Bil’s rating (out of 5): BB.5
United Kingdom, 2021. TKBC. Screenplay by Kenneth Branagh. Cinematography by Haris Zambarloukos. Produced by Laura Berwick, Kenneth Branagh, Becca Kovacik, Tamar Thomas. Music by Van Morrison. Production Design by Jim Clay. Costume Design by Charlotte Walter. Film Editing by Úna Ní Dhonghaíle.
Kenneth Branagh, long removed from the acclaim of his Henry V days by a series of enjoyable if soulless big-budget directorial efforts, suggests a return to critical favour with his winning the People’s Choice Award at the Toronto International Film Festival (a prize generally given to the Awards Season selection you’re safest to watch with your mom) for this loving, semi-autobiographical examination of his childhood in the titular city. Buddy (newcomer Jude Hill) is the pre-teen younger of two sons to hard-working joiner Jamie Dornan (ineffective) and concerned but perpetually glamorous housewife Caitriona Balfe (decorative), the child’s primary concerns his matchbox cars and his puppy love with the pretty girl at school with whom he competes for the top scholarly place in their class. On the streets, however, the city is under a dark threatening cloud that erupts in the summer of 1969 when anti-Catholic riots see his neighbourhood destroyed, which puts his father under heat from tinpot dictator Colin Morgan who warns him, as head of one of the few Protestant families on his street, that Dornan is either with the good guys or against them. Buddy enjoys time in the warmth of the bosom of his loving grandparents (Ciarán Hinds, Judi Dench) while his parents struggle with the quandary of what to do: Dornan has a great job offer in London that could take them away from a potentially deadly situation, but that would mean leaving behind their whole lives, the people they know and love and the place that has defined who they are to each other and themselves.
For the audience, there’s no doubt that the family have to move and, if anyone knows the least bit about Branagh’s biography, the ending is inevitable, which means there needs to be tension placed somewhere else for us to really join these characters as they work through this difficult but ultimately sensible choice. To do so would be to give us a sense of Belfast and a reasonably palpable feel for its streets and people, but Branagh instead relies on a series of increasingly irritating photographic and dramatic cliches, combining a G-rated Trainspotting with Roma (right down to the crisp monochrome cinematography), but instead of creating Cuaron’s charismatic and spontaneous images, fills each shot with no end of period nostalgia contrivances and then overlays the soundtrack with yet another Van Morrison song to compensate for the lack of depth. Balfe has some wonderful moments as the exasperated mother, but the script undercuts her performance by giving her character very little context, the grandparents are Dornan’s parents, not hers, and we know nothing about her life, her past, or who she was before she was defined to these people solely as wife and mother; her being the voice of resistance when the opportunity for change comes up is hard to understand because it has no narrative foundation (and so Branagh gives her and Dornan a musical number instead, which feels like it was cut in from a different film).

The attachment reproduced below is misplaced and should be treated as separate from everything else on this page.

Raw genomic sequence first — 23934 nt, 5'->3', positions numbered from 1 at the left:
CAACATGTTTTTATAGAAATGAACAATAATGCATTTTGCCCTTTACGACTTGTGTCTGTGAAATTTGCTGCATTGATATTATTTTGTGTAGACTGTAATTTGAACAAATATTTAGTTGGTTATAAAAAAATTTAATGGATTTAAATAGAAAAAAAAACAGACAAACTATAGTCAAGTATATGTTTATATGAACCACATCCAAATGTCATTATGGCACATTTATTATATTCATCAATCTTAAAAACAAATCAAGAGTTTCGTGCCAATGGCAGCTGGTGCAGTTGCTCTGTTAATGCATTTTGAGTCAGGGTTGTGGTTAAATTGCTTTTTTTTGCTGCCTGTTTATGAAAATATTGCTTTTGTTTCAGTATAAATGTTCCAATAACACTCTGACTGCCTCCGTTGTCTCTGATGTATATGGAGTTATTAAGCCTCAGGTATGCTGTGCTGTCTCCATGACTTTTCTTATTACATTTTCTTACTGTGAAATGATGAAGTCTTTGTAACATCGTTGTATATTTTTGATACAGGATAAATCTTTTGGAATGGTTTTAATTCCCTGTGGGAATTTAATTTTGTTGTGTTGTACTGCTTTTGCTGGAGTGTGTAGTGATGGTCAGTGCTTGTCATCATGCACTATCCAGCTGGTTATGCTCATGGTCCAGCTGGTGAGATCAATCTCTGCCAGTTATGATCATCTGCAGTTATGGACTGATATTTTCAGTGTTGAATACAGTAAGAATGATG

Hill does well enough in the lead but Branagh, in his desire to make sure we appreciate the spark of genius that has been with him since birth, pushes him to do Child Star acting, close-ups of his bright eyes telling us of the wonders of the world through his viewpoint, and the tweeness of his innocence is so canned that it feels like a Terence Davies movie was remade by a Hollywood studio. The few moments that work, and work beautifully, involve (and there’s no surprise here) Dench and Hinds, the parts of the story that are genuinely painful for the director and which he gives no unnecessary decoration to: Dench sitting on the bus telling Buddy of her childhood love of movies, and her dreams of a place called Shangri-La, shows this master performer wiping up the screen with everyone around her, and the affection that the child has for his grandfather is genuinely touching without ever descending into manipulation.
Academy Award: Best Original Screenplay
Nominations: Best Picture; Best Supporting Actor (Ciaran Hinds); Best Supporting Actress (Judi Dench); Best Director (Kenneth Branagh); Best Sound; Best Original Song (“Down To Joy”)
Golden Globe Award: Best Screenplay
Nominations: Best Picture-Drama; Best Supporting Actor (Jamie Dornan); Best Supporting Actor (Ciaran Hinds); Best Supporting Actress (Catriona Balfe); Best Director (Kenneth Branagh); Best Original Song (“Down To Joy”)
Screen Actors Guild Award Nominations: Outstanding Motion Picture Cast; Best Supporting Actress (Caitriona Balfe)
Toronto International Film Festival: 2021